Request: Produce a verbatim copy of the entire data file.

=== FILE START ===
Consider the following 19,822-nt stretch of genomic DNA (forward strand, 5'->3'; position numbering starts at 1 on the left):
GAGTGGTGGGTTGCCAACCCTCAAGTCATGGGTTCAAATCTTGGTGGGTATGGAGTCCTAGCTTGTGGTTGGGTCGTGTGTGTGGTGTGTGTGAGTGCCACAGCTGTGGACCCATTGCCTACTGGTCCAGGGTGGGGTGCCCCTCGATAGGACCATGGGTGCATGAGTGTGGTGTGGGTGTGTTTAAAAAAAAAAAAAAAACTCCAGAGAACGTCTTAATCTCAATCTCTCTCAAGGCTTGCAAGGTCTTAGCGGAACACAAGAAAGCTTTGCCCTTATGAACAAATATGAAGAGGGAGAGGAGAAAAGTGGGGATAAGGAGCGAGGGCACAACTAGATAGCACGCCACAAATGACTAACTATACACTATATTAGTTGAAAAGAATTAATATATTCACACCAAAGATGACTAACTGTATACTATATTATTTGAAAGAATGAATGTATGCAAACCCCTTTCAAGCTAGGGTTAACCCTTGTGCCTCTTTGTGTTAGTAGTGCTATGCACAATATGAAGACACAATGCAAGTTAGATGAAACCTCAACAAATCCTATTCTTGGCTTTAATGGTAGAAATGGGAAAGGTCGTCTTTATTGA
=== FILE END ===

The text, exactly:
Consider the following 19,822-nt stretch of genomic DNA (forward strand, 5'->3'; position numbering starts at 1 on the left):
GAGTGGTGGGTTGCCAACCCTCAAGTCATGGGTTCAAATCTTGGTGGGTATGGAGTCCTAGCTTGTGGTTGGGTCGTGTGTGTGGTGTGTGTGAGTGCCACAGCTGTGGACCCATTGCCTACTGGTCCAGGGTGGGGTGCCCCTCGATAGGACCATGGGTGCATGAGTGTGGTGTGGGTGTGTTTAAAAAAAAAAAAAAAACTCCAGAGAACGTCTTAATCTCAATCTCTCTCAAGGCTTGCAAGGTCTTAGCGGAACACAAGAAAGCTTTGCCCTTATGAACAAATATGAAGAGGGAGAGGAGAAAAGTGGGGATAAGGAGCGAGGGCACAACTAGATAGCACGCCACAAATGACTAACTATACACTATATTAGTTGAAAAGAATTAATATATTCACACCAAAGATGACTAACTGTATACTATATTATTTGAAAGAATGAATGTATGCAAACCCCTTTCAAGCTAGGGTTAACCCTTGTGCCTCTTTGTGTTAGTAGTGCTATGCACAATATGAAGACACAATGCAAGTTAGATGAAACCTCAACAAATCCTATTCTTGGCTTTAATGGTAGAAATGGGAAAGGTCGTCTTTATTGA